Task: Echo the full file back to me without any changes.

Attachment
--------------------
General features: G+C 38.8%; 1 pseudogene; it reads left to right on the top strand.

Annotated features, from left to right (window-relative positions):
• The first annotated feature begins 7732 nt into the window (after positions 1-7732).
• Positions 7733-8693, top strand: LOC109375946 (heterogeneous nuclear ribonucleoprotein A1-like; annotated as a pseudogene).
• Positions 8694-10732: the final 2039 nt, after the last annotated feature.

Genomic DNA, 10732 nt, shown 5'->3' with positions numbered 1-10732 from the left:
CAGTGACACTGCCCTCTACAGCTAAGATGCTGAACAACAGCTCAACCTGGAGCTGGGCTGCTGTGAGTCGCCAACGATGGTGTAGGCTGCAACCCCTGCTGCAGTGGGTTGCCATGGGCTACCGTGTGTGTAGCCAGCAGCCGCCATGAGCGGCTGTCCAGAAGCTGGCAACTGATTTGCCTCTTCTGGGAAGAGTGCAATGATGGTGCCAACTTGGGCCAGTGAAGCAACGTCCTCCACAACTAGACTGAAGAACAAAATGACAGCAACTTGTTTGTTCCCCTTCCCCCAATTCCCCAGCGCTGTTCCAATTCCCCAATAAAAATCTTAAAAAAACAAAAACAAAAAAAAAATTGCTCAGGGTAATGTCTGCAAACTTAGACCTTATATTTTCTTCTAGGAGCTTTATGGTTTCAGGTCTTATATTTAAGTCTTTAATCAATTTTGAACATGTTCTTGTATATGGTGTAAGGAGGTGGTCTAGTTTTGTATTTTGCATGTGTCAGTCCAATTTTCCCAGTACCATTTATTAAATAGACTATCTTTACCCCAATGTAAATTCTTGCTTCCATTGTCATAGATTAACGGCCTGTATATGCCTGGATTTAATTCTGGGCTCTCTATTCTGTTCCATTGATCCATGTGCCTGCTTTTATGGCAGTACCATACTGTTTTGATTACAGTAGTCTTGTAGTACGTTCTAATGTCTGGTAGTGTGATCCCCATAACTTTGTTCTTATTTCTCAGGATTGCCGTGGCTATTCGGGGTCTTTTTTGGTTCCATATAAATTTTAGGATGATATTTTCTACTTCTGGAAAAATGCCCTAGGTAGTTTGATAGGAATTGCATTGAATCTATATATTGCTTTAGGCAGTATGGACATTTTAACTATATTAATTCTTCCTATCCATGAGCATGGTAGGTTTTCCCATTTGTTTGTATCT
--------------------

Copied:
General features: G+C 38.8%; 1 pseudogene; it reads left to right on the top strand.

Annotated features, from left to right (window-relative positions):
• The first annotated feature begins 7732 nt into the window (after positions 1-7732).
• Positions 7733-8693, top strand: LOC109375946 (heterogeneous nuclear ribonucleoprotein A1-like; annotated as a pseudogene).
• Positions 8694-10732: the final 2039 nt, after the last annotated feature.

Genomic DNA, 10732 nt, shown 5'->3' with positions numbered 1-10732 from the left:
CAGTGACACTGCCCTCTACAGCTAAGATGCTGAACAACAGCTCAACCTGGAGCTGGGCTGCTGTGAGTCGCCAACGATGGTGTAGGCTGCAACCCCTGCTGCAGTGGGTTGCCATGGGCTACCGTGTGTGTAGCCAGCAGCCGCCATGAGCGGCTGTCCAGAAGCTGGCAACTGATTTGCCTCTTCTGGGAAGAGTGCAATGATGGTGCCAACTTGGGCCAGTGAAGCAACGTCCTCCACAACTAGACTGAAGAACAAAATGACAGCAACTTGTTTGTTCCCCTTCCCCCAATTCCCCAGCGCTGTTCCAATTCCCCAATAAAAATCTTAAAAAAACAAAAACAAAAAAAAAATTGCTCAGGGTAATGTCTGCAAACTTAGACCTTATATTTTCTTCTAGGAGCTTTATGGTTTCAGGTCTTATATTTAAGTCTTTAATCAATTTTGAACATGTTCTTGTATATGGTGTAAGGAGGTGGTCTAGTTTTGTATTTTGCATGTGTCAGTCCAATTTTCCCAGTACCATTTATTAAATAGACTATCTTTACCCCAATGTAAATTCTTGCTTCCATTGTCATAGATTAACGGCCTGTATATGCCTGGATTTAATTCTGGGCTCTCTATTCTGTTCCATTGATCCATGTGCCTGCTTTTATGGCAGTACCATACTGTTTTGATTACAGTAGTCTTGTAGTACGTTCTAATGTCTGGTAGTGTGATCCCCATAACTTTGTTCTTATTTCTCAGGATTGCCGTGGCTATTCGGGGTCTTTTTTGGTTCCATATAAATTTTAGGATGATATTTTCTACTTCTGGAAAAATGCCCTAGGTAGTTTGATAGGAATTGCATTGAATCTATATATTGCTTTAGGCAGTATGGACATTTTAACTATATTAATTCTTCCTATCCATGAGCATGGTAGGTTTTCCCATTTGTTTGTATCT